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Wednesday, March 14, 2012

Encylopedia Britannica Ends Printed Edition

A sign of the times: after 244 years of publication, the Encyclopedia Britannica has published its last edition on paper. It's still available online, for $70 a year - but even so, your Head Trucker can't help but feel a little sad that this venerable, once-prized work has gone the way of stagecoaches, clipper ships, and steam locomotives. At its peak in 1990, the print edition sold 120,000 copies; the last edition, 2010, has sold only 8,000, with 4,000 left in stock at $1395 a set, if you want to get one.

As a business professor once told the class I was in:  economics wins out every time.  The Britannica's sales shrank in the face of much-cheaper digital rivals like Encarta in the 1990's, and of course the free, though untrustworthy, Wikipedia in the last decade.  And then, of course, there's the simple fact of speed and convenience:  we collectively tend always to choose the faster, easier way to go somewhere or do something, don't we?  Which is why I'd bet a hundred dollars not 19 out of 20 of my truckbuddies reading this have ever taken a train trip (amusement park rides don't count); and a much lower percentage have taken one in a Pullman.  Believe me when I tell you:  it was the only way to travel, and still is, even on the wretched Amtrak.

Now your Head Trucker will admit that in the last few years, he has rarely bothered to get up from his desk chair and actually go open a volume of his two sets of encyclopedias; still, it's a comfort just to sit here and glance up at them, the gold embossing on their spines still gleaming modestly after all these years, the safe, secure repository of facts, the distilled essence of the accumulated labors of the human mind, toiling down through the centuries towards the light of knowledge.  It's enough to know that they are there if I need them, and I wouldn't trade them for a speckled pony.

I began the encylopedia habit early, and I think that was great good fortune.  When I was 7, my mom traded a funky vibrating-massaging lounger - one those of new space-age things that seemed so cool at the time - to a girlfriend for a set of the 1962 World Book Encyclopedia.  Which was an enormous boon to to this only child:  for years thereafter when there were no other kids around to play with, which was more often than not, I could amuse myself quite nicely with reading through the World Book volumes, surfing them, if you will, as we do the Internet today, skipping with fascination from Soap to Sarcophagus to Swahili to Silhouette and on and on and on.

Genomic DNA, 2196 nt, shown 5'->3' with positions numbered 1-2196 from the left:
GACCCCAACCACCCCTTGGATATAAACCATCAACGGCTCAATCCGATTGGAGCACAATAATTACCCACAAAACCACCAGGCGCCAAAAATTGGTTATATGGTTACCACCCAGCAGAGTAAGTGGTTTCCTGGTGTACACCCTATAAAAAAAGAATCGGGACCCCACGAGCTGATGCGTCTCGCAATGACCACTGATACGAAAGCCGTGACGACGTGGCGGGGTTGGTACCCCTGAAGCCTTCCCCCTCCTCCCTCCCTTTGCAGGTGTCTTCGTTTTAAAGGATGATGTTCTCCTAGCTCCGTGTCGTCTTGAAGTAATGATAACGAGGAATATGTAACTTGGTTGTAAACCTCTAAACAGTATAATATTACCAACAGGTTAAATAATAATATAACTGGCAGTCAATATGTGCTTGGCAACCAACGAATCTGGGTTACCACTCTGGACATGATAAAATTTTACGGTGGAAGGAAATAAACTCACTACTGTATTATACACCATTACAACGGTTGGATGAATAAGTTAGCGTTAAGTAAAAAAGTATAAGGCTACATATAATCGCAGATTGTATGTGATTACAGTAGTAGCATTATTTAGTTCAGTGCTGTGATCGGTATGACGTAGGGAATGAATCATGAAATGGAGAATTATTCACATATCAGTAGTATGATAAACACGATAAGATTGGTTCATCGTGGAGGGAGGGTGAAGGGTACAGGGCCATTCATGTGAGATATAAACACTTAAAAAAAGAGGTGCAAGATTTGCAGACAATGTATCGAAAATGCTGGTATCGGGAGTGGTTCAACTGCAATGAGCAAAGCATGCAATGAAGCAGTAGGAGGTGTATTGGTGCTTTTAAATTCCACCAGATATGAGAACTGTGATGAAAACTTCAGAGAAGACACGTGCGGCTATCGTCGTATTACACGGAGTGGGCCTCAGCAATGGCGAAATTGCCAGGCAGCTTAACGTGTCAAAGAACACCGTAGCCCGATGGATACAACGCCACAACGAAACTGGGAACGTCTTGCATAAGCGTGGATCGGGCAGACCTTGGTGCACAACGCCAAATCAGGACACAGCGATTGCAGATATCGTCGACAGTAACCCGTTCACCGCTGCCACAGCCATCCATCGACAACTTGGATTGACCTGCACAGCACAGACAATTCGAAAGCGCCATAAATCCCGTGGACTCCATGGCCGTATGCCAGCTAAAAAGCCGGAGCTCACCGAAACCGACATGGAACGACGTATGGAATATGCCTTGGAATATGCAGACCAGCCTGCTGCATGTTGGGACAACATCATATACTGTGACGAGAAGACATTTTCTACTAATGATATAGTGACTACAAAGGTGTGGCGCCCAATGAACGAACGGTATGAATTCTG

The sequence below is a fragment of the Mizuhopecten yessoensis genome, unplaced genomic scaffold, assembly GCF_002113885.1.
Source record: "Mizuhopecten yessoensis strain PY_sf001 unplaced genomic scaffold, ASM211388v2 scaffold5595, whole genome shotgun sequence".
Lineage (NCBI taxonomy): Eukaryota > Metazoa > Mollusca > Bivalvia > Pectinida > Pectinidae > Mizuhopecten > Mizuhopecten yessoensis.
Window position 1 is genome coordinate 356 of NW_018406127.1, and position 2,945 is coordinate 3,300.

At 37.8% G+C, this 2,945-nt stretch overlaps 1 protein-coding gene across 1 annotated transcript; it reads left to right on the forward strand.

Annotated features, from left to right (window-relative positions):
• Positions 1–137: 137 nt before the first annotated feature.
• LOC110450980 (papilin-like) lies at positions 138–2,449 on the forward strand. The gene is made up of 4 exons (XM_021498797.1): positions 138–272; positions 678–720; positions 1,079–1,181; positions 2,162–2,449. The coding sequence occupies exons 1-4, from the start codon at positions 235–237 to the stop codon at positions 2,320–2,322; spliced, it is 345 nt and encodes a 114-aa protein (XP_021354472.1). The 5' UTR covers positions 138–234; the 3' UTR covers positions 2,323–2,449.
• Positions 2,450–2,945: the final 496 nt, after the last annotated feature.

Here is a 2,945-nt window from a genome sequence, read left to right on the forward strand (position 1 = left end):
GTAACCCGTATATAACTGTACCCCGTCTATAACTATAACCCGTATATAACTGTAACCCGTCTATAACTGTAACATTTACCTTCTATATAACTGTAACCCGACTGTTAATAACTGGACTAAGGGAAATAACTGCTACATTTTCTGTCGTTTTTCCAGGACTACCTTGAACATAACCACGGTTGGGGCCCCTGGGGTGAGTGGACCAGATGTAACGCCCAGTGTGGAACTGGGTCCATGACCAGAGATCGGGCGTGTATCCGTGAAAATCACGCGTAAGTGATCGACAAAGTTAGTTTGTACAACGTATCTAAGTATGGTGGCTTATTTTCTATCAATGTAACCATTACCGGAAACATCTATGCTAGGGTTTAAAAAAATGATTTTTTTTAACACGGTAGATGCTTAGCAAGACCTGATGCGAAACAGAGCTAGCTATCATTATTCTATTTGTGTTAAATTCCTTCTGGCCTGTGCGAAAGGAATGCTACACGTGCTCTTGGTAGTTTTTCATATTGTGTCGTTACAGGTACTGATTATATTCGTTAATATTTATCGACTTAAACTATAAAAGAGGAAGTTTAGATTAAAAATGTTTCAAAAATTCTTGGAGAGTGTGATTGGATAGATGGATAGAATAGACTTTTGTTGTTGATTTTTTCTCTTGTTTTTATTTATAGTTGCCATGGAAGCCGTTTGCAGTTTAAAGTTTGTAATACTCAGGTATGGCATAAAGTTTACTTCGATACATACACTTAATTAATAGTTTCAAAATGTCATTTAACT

I soaked up a lot of geography and history that way, by a sort of osmosis instead of careful study; still, I think it helped a lot to make me usually one of the smartest kids in school, grade by grade, and it certainly stimulated my innate love of reading.  There was also a smaller companion set of Childcraft, a soft-and-easy encyclopedia for really young kids, which of course I disdained because I wanted to learn all the grown-up stuff - nevertheless, it contains many wonderful old folk and fairy tales, and poems, with beautiful illustrations - unlike the gruesome, maniacal fare that is pumped into kids now, with predictable results.

By the time I was in high school, I would have liked a set of Britannica - but after the parents divorced when I was 10, finances were tight on both sides, so that wasn't ever a possibility. But long after I'd finished with all my schooling, in 1995 I was thrilled to discover a complete set of the 1964 Britannica in a book sale at the public library - and to my astonishment, the price was only $10 for the whole set, which looks just like the picture at the top of this post. Of course I immediately grabbed a cart and loaded it up with the 24 volumes, paid the fussy queen at the reference desk who sneered silently at my purchase, and trundled merrily home with my treasure. Which for several years thereafter, I dipped into time after time, luxuriating in it. Booklover - what can I say?